Wordy Wednesday

Today’s post is an ode to one of my favourite letters: v.

There are so many lovely ‘v’ words (vicious, vain, vivid, vitriol, velvet…) but I will define my top three: viscous, voracious, and visceral.

VWORDS

Viscous

Viscous is an adjective that means “to have a thick, sticky consistency between solid and liquid; having a high viscosity.” I like to use this word when describing blood.

Voracious

Voracious is an adjective, meaning “to devour.” One can have a voracious appetite for food; they can also have a voracious appetite for reading books (like me!).

Visceral

Visceral is an adjective that is mostly used in a figurative way, for example: “characterized by or proceeding from instinct rather than intellect; dealing with coarse or base emotions.” It is still used in biology, where viscera refers to “the organs in the cavities of the body, especially those in the abdominal cavity.”

Wordy Wednesday

I have so much I want to write. So many new ideas, on top of insights and questions and observations… But I’ve been tired. Bone-deep exhaustion fogs the majority of my waking hours; I don’t know what it’s like to not be tired anymore.

Today’s word is a happy one:

Redolent

Redolent has two definitions in the Merriam-Webster dictionary that I enjoy very much:

  1. exuding fragrance : aromatic
  2 a : full of a specified fragrance : scented

  • “air redolent of seaweed”
      b : evocative, suggestive

  • “a city redolent of antiquity”

 

Isn’t it such a beautiful word?

Wordy Wednesday

The word of the day has been buzzing around in my head since yesterday. Does that ever happen to you? Do you ever get a word or a phrase stuck in your head?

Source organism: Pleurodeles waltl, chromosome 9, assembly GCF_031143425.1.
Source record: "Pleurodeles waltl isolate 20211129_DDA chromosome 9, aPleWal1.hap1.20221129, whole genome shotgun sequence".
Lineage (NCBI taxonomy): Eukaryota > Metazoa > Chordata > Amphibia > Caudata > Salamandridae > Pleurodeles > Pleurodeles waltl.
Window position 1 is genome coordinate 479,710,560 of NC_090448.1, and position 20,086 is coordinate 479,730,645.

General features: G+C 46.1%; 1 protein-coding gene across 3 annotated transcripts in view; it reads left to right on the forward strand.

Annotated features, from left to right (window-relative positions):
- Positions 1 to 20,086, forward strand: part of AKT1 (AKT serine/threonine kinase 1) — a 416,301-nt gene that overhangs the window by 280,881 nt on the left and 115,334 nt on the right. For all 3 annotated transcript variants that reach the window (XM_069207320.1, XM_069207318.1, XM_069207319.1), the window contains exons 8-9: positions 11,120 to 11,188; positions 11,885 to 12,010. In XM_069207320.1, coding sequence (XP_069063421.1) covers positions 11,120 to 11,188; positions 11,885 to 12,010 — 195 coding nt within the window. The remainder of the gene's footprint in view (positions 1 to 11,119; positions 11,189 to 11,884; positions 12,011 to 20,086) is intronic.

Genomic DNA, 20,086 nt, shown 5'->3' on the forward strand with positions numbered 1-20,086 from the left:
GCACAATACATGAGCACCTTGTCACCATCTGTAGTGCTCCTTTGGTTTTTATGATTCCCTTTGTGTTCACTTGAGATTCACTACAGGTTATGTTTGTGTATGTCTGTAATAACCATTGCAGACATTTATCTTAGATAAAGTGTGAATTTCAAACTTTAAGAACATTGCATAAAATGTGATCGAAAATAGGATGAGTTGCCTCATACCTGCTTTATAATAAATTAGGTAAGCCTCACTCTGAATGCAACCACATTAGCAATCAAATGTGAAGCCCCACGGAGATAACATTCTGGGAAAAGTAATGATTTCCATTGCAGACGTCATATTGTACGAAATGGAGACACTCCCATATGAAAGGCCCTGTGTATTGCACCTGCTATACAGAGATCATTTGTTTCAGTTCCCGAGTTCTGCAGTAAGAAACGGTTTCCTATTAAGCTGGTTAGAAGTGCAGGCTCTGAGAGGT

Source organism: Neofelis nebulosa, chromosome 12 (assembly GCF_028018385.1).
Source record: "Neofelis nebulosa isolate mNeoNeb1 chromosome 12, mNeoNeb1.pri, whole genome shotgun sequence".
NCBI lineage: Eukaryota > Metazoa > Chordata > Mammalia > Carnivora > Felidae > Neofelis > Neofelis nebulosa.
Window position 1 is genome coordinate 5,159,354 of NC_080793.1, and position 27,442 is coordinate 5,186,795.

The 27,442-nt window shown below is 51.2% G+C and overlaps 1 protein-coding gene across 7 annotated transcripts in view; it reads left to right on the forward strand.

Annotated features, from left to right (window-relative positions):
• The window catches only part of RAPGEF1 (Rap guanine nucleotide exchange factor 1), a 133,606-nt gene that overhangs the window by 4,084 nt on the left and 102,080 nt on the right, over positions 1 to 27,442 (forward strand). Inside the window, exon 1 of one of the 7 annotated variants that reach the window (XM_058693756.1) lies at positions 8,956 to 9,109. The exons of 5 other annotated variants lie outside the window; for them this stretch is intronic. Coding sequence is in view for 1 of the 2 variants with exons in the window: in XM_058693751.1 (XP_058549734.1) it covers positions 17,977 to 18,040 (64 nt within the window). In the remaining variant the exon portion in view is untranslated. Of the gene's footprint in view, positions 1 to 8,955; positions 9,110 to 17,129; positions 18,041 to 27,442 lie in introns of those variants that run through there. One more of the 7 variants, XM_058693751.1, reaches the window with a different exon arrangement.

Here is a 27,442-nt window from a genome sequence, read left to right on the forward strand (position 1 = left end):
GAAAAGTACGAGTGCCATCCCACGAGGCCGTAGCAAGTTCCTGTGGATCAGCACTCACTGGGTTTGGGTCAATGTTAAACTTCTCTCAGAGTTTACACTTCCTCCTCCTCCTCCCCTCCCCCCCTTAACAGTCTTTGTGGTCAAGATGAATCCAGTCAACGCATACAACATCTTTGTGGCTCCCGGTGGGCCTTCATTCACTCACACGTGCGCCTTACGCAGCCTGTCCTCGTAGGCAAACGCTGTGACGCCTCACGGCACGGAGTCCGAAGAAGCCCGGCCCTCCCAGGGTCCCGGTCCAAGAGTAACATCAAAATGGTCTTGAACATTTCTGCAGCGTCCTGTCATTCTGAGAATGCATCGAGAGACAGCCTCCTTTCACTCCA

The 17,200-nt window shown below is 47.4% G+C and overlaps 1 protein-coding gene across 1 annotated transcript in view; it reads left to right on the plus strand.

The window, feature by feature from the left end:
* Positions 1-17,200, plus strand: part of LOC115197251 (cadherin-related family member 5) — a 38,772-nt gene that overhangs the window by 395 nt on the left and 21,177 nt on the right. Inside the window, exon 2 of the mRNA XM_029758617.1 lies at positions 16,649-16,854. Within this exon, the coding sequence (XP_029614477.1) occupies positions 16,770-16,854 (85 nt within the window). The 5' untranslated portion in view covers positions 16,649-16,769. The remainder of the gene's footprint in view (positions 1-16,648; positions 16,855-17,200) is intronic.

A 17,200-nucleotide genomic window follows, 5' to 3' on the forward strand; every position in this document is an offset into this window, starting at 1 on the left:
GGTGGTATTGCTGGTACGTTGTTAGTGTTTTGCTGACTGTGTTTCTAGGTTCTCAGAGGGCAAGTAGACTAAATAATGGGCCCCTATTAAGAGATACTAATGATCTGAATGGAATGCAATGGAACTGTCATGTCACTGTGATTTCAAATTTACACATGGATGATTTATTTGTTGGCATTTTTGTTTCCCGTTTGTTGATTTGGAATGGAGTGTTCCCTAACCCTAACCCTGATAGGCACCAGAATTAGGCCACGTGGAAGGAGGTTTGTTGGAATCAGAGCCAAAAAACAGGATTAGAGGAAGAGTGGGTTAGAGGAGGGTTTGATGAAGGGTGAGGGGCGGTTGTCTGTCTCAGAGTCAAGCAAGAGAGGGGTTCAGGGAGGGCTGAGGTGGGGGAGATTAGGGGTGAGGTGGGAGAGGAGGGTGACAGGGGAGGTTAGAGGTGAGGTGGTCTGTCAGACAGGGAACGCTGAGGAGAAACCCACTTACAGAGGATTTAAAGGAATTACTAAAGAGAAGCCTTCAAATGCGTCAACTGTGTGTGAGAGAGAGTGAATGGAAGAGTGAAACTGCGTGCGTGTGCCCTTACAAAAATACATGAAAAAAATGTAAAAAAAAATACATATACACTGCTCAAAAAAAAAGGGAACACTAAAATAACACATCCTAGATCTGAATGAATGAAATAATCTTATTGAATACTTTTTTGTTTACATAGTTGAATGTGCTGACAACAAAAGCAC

It happens to me a lot. I try to write them down in my notebook, or on a scrap of paper, or the notepad on my phone.

Today’s word is:

Mellifluous

Mellifluous is an adjective. It means a pleasantly flowing quality, suggestive of music; it tends to describe voices. Synonyms include lyrical, mellow, melodic, and musical.

To me, Patrick Stewart, Ian McKellen, Jim Morrison, David Gilmour, Billie Holiday, Cate Blanchett, and Tracy Chapman are among the people with the most mellifluous voices. Morgan Freeman has a mellifluous voice, too, of course, but that’s an easy one.

It’s interesting to me that the most pleasing voices are low, deep, and slow, and therefore typically masculine. Antonyms of mellifluous, like grating, are used to describe higher pitched female voices. Hmm. When you think of someone with an irritating, grating, squeaky, or monotonous voice, whose do you hear?

 

Wordy Wednesday

Hello friends!

Since I have hit a wall creatively, I have decided to begin something new. Every Wednesday, I will post a word I really REALLY enjoy. There are many words in the English language – some gross me out, some remind me of soft and fluffy things, while others evoke dark things that thrive in deep shadowy places.

Today’s word is:

Truculent

Truculent is an adjective. It means fierce; cruel; vitriolic; scathing; aggressively hostile; belligerent. Its origin is Latin, the roots of which mean savage and pitiless.

Can you think of anyone who fits this description?

I can think of a few. From real life, and from pop culture.

Who comes to mind:

  • Wolverine (hello aggressively hostile)
  • Donald Trump (vitriolic)
  • Yosemite Sam
  • Doomsday

Bad guys tend to be truculent – but some heroes can fall in there, too.

Be careful 😉